Over twenty SheGives members and friends attended Monday night’s Festive@Follain event in Beacon Hill, where they shopped, learned all about the healthy beauty products that Follain—which is Gaelic for “healthy, wholesome, and sound”—offers, and discussed the issues facing the beauty industry today.
Walking into Follain’s Beacon Hill location, one immediately feels welcomed by the calm, relaxed environment and the eager customer service reps, who, according to Founder and CEO Tara Foley, are all taught with a 300-page training manual when hired. Each is abundantly knowledgeable about the chemicals found in our everyday beauty products.
Foley says her primary goal for the store is to share this knowledge with the public. “Every time someone walks in the door, we know they’ve been educated,” she says. She will begin talking to women by asking them how many products they use a day, and if they are aware of the lack of federal regulation of the chemicals in those products. In some cases, women will walk in with a makeup bag full of products and walk out having swapped each product for a safe option.
Foley began educating SheGives members and guests Monday night by talking about the harmful chemicals that can appear in common skincare products in the United States. There are many chemicals that are banned in other countries, she says, but they continue to be used in the United States. According to Foley, these chemicals can cause health problems when they bio-accumulate, or become concentrated in the body. “Our skin doesn’t have a liver to digest stuff like that, so it goes right into our bloodstream,” Foley said. She also cited a direct link between the chemicals found in many deodorants and breast cancer.
Her solution? “Safer products.” Foley became passionate about finding safer beauty products in 2009, when she started reviewing products on her blog. At that time, she says, there were not enough brands to open a store. After reviewing the stores in the area that included safe products, she received positive feedback and decided to quit her job and move to France to work on an organic lavender farm. “I spent the next four years on a journey learning about skincare, learning about sustainability, learning about business,” she said. Upon her return to the United States, she enrolled in an MBA program at Babson College and, after graduating, opened her first store in the south end of Boston in 2013, despite her professors’ assertions that opening a brick-and-mortar store was “a terrible idea.”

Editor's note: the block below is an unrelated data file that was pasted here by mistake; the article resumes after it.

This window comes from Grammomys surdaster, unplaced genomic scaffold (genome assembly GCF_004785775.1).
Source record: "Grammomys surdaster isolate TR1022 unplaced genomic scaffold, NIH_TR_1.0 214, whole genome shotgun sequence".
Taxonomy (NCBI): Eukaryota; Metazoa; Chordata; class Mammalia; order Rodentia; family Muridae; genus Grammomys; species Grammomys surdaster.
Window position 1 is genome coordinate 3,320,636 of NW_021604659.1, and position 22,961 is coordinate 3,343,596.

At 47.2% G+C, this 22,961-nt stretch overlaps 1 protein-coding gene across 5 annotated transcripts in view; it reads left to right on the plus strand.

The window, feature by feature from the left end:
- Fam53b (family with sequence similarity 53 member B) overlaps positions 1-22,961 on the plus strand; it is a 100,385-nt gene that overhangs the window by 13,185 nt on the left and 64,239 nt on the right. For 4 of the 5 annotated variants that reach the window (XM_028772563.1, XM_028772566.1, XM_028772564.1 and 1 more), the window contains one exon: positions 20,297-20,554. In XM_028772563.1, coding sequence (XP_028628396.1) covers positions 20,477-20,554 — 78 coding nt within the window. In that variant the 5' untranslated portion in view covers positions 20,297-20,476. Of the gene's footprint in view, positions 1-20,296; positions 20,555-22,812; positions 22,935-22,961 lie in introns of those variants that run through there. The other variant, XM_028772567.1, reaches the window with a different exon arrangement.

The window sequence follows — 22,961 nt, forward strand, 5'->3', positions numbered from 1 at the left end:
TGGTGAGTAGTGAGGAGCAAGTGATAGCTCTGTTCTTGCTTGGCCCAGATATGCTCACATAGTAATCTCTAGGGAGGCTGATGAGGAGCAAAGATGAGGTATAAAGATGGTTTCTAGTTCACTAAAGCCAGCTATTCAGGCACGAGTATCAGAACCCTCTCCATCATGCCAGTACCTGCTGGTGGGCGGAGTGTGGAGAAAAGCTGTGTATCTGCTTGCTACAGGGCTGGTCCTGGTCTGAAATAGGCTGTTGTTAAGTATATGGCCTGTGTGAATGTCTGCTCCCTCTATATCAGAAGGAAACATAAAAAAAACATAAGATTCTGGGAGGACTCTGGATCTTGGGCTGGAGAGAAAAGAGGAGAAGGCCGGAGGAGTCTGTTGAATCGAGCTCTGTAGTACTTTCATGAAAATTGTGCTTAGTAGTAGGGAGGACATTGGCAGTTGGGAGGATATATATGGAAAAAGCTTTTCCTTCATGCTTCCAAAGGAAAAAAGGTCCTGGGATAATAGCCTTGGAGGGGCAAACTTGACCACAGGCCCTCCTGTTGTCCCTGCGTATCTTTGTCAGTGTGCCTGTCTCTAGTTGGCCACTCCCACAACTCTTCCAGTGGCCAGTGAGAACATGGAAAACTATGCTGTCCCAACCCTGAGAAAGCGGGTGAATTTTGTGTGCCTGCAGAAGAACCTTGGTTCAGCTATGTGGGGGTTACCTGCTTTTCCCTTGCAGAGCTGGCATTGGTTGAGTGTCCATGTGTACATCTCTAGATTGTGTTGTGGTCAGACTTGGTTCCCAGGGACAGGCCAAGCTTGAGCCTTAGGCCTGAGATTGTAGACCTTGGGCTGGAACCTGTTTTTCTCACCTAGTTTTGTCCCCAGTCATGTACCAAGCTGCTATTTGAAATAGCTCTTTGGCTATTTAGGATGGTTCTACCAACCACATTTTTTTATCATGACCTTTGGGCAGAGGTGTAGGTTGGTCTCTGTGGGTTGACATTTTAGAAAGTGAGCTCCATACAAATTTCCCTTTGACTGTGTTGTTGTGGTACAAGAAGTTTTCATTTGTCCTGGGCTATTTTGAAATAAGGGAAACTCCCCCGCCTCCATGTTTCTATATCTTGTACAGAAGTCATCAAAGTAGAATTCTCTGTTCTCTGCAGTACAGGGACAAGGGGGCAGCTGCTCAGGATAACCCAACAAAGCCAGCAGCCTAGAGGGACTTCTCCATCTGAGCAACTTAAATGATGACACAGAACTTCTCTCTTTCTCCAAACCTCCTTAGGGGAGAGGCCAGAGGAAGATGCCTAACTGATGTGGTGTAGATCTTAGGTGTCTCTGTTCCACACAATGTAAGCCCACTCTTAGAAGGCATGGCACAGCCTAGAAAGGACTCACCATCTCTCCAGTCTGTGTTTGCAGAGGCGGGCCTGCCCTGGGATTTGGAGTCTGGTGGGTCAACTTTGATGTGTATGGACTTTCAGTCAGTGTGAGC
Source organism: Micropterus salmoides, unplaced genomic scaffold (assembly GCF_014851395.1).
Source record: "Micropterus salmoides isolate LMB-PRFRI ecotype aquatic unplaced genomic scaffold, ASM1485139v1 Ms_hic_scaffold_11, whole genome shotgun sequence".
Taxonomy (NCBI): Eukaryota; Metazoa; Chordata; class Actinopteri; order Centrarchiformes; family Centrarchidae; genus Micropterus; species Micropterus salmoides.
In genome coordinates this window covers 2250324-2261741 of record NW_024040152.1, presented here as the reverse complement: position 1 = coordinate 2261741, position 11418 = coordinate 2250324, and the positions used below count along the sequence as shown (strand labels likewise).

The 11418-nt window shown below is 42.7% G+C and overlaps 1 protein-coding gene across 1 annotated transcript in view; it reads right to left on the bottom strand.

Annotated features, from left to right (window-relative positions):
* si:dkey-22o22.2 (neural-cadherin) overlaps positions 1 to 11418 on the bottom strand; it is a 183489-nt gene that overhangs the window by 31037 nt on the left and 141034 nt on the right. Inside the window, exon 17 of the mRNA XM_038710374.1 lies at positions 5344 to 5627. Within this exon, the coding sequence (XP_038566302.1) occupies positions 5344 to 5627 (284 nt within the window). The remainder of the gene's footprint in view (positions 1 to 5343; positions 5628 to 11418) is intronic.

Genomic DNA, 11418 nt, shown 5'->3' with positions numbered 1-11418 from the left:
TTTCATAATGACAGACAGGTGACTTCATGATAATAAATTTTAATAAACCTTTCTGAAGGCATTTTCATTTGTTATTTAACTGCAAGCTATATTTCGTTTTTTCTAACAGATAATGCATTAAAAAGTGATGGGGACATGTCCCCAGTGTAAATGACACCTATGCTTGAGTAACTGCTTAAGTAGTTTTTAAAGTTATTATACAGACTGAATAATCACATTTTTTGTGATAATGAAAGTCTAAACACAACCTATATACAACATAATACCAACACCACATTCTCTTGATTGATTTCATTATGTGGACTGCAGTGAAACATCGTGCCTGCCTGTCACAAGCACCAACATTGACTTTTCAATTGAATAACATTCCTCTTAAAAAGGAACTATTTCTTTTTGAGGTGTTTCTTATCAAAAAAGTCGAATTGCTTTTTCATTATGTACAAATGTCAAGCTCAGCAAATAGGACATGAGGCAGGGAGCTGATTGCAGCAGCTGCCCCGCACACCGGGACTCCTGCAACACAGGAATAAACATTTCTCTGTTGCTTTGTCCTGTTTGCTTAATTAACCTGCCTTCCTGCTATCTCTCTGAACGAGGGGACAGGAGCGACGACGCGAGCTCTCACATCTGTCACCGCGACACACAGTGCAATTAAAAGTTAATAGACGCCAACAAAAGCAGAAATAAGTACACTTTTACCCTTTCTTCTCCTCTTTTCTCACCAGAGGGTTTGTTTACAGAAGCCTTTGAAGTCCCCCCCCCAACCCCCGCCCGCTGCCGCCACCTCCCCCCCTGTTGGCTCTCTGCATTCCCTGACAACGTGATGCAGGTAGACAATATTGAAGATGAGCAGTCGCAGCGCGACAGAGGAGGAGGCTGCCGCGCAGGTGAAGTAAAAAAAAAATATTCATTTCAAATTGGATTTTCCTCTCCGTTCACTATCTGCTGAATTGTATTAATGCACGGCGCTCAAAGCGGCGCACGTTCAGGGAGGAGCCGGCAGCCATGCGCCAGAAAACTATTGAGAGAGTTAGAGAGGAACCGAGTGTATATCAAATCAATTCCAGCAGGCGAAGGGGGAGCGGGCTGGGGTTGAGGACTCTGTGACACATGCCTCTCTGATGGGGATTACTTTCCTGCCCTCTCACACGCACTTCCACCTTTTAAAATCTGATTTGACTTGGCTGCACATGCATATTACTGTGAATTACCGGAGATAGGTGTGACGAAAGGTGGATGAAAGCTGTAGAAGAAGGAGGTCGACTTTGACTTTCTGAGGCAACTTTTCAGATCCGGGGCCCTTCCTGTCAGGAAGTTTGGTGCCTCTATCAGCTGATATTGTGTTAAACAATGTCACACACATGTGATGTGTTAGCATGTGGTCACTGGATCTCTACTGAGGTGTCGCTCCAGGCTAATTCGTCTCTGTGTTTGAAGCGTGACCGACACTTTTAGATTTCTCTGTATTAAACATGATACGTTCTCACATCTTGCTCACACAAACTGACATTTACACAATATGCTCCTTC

She now has four stores that carry products from 47 brands. All products are screened to ensure that they are safe and environmentally sustainable, and all products are made in the U.S. and are not tested on animals. But Foley’s only getting started. “This is a growing movement,” says Foley. “A third of these brands didn’t exist in 2009.” And the issue has been getting attention: on November 29 of this year, columnist Nicholas Kristof posted an opinion piece in the New York Times comparing the skincare industry to the tobacco industry in that both have powerful lobbies that resist legislative change.
Foley seeks to make her customers more aware of this issue. “Our goal is to shift a mindset on skincare products,” says Foley. Many women, she says, come into the store after being affected in some way by the negative consequences of these products, and she wants to start educating people before this happens. If you want to start using safer skin care products, you can make an appointment at any of their locations, attend a makeup tutorial, and follow them on social media for other events. You can also read Tara Foley’s blog and learn more about their products at the Follain web site.
Check out even more photos from the evening by scrolling through the gallery below.
All photos courtesy of SLY Photography